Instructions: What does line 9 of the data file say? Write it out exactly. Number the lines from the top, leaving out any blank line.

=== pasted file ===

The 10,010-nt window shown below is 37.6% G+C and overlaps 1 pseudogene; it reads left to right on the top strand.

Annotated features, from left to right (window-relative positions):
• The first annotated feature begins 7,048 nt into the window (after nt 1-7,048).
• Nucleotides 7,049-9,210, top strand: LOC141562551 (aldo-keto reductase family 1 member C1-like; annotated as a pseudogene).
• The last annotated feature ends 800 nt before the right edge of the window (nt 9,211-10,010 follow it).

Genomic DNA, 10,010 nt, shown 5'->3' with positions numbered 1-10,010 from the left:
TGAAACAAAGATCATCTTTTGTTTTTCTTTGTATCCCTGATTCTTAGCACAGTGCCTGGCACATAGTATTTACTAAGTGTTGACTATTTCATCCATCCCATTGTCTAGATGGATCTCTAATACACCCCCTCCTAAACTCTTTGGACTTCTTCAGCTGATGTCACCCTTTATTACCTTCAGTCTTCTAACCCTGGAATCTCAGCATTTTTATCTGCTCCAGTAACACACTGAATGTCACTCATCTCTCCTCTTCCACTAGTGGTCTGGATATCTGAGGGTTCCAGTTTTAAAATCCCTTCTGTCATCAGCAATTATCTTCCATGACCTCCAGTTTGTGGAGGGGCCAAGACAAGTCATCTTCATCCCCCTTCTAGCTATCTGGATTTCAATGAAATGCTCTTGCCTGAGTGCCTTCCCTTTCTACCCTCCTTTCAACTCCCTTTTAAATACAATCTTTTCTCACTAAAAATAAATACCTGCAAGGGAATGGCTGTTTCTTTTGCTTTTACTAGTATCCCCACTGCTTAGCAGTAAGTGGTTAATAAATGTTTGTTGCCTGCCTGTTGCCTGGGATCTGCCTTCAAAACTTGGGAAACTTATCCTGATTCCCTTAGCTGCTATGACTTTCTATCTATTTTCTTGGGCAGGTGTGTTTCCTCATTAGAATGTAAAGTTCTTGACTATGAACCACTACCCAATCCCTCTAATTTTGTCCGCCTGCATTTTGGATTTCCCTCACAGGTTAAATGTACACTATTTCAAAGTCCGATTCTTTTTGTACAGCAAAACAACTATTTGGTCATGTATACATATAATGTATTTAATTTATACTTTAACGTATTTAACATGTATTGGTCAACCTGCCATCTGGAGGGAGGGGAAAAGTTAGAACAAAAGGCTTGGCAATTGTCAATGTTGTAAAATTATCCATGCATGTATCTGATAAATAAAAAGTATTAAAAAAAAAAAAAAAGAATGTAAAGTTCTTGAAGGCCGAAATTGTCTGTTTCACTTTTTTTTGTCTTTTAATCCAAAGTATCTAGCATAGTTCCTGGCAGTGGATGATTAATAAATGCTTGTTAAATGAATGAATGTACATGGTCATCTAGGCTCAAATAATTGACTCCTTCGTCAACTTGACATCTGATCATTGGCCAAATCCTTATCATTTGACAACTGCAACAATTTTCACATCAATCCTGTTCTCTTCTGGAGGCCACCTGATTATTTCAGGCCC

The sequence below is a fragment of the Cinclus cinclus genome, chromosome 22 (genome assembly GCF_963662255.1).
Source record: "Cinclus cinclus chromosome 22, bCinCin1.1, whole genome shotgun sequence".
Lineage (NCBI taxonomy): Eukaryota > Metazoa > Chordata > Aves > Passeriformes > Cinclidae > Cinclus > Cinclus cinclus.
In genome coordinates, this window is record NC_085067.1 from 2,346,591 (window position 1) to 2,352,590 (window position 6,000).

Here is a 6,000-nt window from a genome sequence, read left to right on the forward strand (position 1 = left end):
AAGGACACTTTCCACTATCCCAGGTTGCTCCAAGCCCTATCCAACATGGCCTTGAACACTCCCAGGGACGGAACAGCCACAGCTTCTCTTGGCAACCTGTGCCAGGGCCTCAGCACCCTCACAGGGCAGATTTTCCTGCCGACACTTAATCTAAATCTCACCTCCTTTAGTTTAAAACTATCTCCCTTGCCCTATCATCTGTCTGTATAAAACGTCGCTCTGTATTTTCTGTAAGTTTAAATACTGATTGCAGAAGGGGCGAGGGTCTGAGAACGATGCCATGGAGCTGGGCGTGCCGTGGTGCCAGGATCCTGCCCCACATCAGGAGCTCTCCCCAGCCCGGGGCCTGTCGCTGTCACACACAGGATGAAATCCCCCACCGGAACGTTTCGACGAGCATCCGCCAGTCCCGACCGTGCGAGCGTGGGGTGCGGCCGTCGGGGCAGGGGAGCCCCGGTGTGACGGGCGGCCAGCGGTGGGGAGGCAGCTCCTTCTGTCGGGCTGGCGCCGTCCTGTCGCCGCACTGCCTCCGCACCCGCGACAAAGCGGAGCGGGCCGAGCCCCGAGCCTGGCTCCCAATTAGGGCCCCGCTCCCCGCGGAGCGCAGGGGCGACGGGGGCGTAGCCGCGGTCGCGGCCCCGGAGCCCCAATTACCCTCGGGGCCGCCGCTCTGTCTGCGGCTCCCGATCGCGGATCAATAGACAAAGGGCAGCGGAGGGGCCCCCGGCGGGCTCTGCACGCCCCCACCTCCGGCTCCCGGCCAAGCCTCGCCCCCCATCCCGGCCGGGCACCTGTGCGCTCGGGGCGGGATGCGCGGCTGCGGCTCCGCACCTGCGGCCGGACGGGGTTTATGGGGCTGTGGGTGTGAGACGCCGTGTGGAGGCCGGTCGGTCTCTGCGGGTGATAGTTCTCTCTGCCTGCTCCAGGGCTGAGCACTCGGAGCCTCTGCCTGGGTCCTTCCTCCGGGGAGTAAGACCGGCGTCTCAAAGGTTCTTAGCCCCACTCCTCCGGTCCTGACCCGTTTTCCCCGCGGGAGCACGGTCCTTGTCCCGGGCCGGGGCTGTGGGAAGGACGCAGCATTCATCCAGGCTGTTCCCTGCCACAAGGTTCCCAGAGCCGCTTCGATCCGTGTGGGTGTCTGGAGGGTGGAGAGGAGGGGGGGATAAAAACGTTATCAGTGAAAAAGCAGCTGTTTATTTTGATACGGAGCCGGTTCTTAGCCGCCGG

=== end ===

Source record: "Cinclus cinclus chromosome 22, bCinCin1.1, whole genome shotgun sequence".